It’s a compelling argument. And I concede Demerse is an expert on this subject. She’s far better qualified to be interpreting the Act than I am.
But you know what? I’m going to disagree on this. After all that’s happened and all I’ve heard and read over the last few days, I’m not inclined to grant the city clerk the sort of latitude Demerse’s argument demands.
As I wrote before, if the clerk is going to strictly define date as including day, month and year, then I think it’s fair to expect her office to follow a similarly strict interpretation of the Cities Act. And if we want to get really picky with the Cities Act, I think there’s a very compelling case to be made that the clerk isn’t permitted to phone up random petitioners — especially when she already seems to be overstepping her authority by conducting that second round of verifications.
Also, you can’t exercise your Section 7-granted legislative discretion to interpret “date” in the narrowest possible sense and then turn around and say that your hands are tied and you can’t interpret the intent of the petition signers because the Act doesn’t allow you that kind of freedom.
In other words, you can’t use the wiggle room in the Act to define something like “date” however you want and then claim that there’s no wiggle room in the Act for you to exercise any judgement about when petitioners were signing their names.
And yet that’s exactly what city clerk Joni Swidnicki was claiming when I interviewed her for the July 11 issue of Prairie Dog. I think I only paraphrased her on this in the article that went to print, but here’s a quote from that interview…
When I do my role as returning officer which is also independent of administration and council, the Act very specifically includes language that allows me to make an interpretation. So if I look at a ballot and somebody has marked it wrong but I can clearly understand the intent of the voter I have the opportunity to count that. That language does not exist in the Cities Act when it comes to doing the petition. So I’m only validating on what’s in front of me.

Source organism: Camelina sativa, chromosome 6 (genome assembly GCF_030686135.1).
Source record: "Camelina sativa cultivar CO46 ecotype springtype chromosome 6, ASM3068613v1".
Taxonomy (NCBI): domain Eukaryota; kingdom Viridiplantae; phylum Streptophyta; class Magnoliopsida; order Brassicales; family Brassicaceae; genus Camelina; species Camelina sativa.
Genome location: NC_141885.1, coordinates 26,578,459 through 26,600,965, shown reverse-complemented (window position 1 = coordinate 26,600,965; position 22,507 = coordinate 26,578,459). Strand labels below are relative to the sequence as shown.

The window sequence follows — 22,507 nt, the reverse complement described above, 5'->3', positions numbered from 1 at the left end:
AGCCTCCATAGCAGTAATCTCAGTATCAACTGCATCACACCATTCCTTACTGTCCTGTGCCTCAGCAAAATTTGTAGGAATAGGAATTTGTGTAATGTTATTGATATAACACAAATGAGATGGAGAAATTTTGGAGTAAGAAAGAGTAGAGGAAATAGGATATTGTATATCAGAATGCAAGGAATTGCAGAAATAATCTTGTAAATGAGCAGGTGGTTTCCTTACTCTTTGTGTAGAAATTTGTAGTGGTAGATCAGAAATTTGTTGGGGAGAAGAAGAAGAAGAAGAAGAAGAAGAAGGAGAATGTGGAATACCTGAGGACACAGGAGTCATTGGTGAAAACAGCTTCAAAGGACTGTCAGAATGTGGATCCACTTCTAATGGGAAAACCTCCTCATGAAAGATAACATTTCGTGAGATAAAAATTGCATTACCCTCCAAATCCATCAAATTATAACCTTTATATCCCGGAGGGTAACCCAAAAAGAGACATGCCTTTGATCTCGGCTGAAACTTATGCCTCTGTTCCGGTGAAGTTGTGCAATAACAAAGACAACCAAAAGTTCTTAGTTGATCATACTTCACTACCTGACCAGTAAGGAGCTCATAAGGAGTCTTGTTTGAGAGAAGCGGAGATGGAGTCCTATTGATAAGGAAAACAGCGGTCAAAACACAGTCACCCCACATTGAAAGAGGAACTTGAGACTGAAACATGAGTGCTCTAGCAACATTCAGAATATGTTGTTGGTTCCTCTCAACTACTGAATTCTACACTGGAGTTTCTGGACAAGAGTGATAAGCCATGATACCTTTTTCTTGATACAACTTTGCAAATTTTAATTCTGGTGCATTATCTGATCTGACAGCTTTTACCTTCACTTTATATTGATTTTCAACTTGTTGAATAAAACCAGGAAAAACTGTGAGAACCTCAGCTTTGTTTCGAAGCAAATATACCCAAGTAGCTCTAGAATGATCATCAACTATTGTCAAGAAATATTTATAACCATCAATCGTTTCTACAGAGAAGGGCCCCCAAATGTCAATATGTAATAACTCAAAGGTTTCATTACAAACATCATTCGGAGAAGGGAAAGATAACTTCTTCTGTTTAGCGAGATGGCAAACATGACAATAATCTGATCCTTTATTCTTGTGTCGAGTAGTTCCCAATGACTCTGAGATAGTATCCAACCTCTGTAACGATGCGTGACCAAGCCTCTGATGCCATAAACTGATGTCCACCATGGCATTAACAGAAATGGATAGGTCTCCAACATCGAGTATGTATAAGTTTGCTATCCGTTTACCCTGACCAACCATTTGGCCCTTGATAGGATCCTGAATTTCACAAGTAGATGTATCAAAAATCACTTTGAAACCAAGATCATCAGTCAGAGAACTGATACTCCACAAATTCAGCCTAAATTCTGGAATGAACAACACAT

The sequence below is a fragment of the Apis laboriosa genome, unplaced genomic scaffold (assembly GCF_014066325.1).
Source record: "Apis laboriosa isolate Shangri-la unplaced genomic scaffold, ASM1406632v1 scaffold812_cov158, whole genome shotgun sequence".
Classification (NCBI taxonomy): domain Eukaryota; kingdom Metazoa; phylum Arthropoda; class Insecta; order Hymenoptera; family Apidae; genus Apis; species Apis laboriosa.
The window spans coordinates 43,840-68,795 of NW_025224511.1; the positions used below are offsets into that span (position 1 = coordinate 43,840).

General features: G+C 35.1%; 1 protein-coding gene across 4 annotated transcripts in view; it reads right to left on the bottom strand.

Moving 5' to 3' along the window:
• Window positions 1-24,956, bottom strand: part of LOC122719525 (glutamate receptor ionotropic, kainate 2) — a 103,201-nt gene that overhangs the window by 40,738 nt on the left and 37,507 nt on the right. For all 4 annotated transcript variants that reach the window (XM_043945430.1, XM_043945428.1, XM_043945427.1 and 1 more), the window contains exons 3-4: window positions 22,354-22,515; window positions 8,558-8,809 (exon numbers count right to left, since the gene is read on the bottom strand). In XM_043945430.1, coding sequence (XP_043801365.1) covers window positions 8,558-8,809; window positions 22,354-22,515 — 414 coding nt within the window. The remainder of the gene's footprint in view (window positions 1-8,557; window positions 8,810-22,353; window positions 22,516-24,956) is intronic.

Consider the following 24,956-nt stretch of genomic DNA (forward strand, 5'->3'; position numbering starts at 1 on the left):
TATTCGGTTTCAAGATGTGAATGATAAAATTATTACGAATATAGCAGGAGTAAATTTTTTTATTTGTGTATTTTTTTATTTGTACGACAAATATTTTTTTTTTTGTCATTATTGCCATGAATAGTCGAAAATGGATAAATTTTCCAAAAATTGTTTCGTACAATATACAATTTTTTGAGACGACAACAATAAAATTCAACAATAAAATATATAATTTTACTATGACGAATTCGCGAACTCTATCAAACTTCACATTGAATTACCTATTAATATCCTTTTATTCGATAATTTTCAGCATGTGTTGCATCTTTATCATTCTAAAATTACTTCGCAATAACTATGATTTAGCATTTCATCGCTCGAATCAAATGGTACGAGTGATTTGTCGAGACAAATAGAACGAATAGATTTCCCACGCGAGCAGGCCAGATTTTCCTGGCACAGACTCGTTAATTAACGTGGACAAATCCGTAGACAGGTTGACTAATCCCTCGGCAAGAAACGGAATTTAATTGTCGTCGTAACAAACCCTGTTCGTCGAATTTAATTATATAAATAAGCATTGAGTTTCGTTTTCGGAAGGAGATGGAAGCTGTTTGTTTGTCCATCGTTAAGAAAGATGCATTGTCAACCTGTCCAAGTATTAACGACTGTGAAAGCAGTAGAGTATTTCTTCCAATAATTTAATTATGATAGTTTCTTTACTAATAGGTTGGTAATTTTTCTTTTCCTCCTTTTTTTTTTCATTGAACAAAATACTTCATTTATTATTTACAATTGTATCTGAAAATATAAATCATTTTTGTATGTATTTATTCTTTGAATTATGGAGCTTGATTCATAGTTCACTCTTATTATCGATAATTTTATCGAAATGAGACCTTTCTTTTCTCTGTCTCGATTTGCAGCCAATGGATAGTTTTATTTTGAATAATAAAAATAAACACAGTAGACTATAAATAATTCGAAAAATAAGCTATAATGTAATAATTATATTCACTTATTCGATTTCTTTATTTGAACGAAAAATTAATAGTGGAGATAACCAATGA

Again… she’s saying here that the Act doesn’t explicitly give her the freedom to interpret the intent of people who signed the petition — she can’t even deduce when these people signed the petition based on clues like the date that’s written on every petition sheet — so she can only base her decision on what’s actually written on the page.
But the Act also doesn’t explicitly give her office the authority to phone petitioners — it could be said it implicitly does not grant them that authority — but she’s using her legislative discretion to do a phone survey despite this.
And, the Act also doesn’t explicitly say that she can conduct multiple verification passes through the petition, in fact it explicitly says she can’t, and yet she conducted two verifications anyway.
I’m inclined to say at this point, “Tsk, tsk, city clerk. You can’t have it both ways,” but I suspect the clerk will not only have her cake but be happily eating it after tomorrow night’s special council meeting.
In the end though no one I’ve spoken to is impressed by how the clerk’s office is interpreting the Act loosely when it suits them and strictly when it doesn’t. Everyone I’ve spoken to is also agog at how, at every turn, the decisions the clerk’s office has made seem designed to discredit and disappear the waste water petition as completely as possible.
I have encountered only anger and frustration with how the clerk has handled this petition. And I’ve spoken to a lot of people.
I hope it’s obvious to council that the optics on this are incredibly bad.
¹ I keep my “I’m No Lawyer, But…” file folder in a drawer marked “Shit That Maybe Should Have Been On The Blog Ages Ago” in my “Jesus Fuck There Aren’t Enough Hours In The Day For Writing” filing cabinet.
² This sheet had a yellow sticky attached it which read “Think this came from something Jim Holmes said the night RWW was gathering petitions…” Which I mention because apparently before I can write anything I’m now expected to trace the provenance of every single germ of an idea that’s floating in the intellectual ether.
³ Section 7 of the Cities Act says, “Subject to sections 105 and 111, this Act is not to be interpreted as providing to a city the power to fetter its legislative discretion.” Sections 105 and 111 deal with how a council is bound by the results of a referendum.